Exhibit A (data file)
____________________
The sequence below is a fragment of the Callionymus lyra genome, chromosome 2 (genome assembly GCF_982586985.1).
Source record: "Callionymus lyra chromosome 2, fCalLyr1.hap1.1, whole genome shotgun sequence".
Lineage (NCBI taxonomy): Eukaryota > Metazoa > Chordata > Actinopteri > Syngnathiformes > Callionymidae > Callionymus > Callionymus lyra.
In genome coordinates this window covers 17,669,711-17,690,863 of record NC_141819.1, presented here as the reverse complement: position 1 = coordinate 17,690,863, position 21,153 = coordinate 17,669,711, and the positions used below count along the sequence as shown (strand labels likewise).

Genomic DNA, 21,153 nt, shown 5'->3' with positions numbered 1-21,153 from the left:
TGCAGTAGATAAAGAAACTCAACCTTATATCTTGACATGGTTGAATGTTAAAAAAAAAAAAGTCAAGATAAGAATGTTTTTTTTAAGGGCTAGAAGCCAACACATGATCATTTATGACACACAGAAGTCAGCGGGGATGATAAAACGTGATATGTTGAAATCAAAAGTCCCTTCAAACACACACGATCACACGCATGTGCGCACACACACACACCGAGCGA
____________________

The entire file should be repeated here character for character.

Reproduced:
The sequence below is a fragment of the Callionymus lyra genome, chromosome 2 (genome assembly GCF_982586985.1).
Source record: "Callionymus lyra chromosome 2, fCalLyr1.hap1.1, whole genome shotgun sequence".
Lineage (NCBI taxonomy): Eukaryota > Metazoa > Chordata > Actinopteri > Syngnathiformes > Callionymidae > Callionymus > Callionymus lyra.
In genome coordinates this window covers 17,669,711-17,690,863 of record NC_141819.1, presented here as the reverse complement: position 1 = coordinate 17,690,863, position 21,153 = coordinate 17,669,711, and the positions used below count along the sequence as shown (strand labels likewise).

Genomic DNA, 21,153 nt, shown 5'->3' with positions numbered 1-21,153 from the left:
TGCAGTAGATAAAGAAACTCAACCTTATATCTTGACATGGTTGAATGTTAAAAAAAAAAAAGTCAAGATAAGAATGTTTTTTTTAAGGGCTAGAAGCCAACACATGATCATTTATGACACACAGAAGTCAGCGGGGATGATAAAACGTGATATGTTGAAATCAAAAGTCCCTTCAAACACACACGATCACACGCATGTGCGCACACACACACACCGAGCGA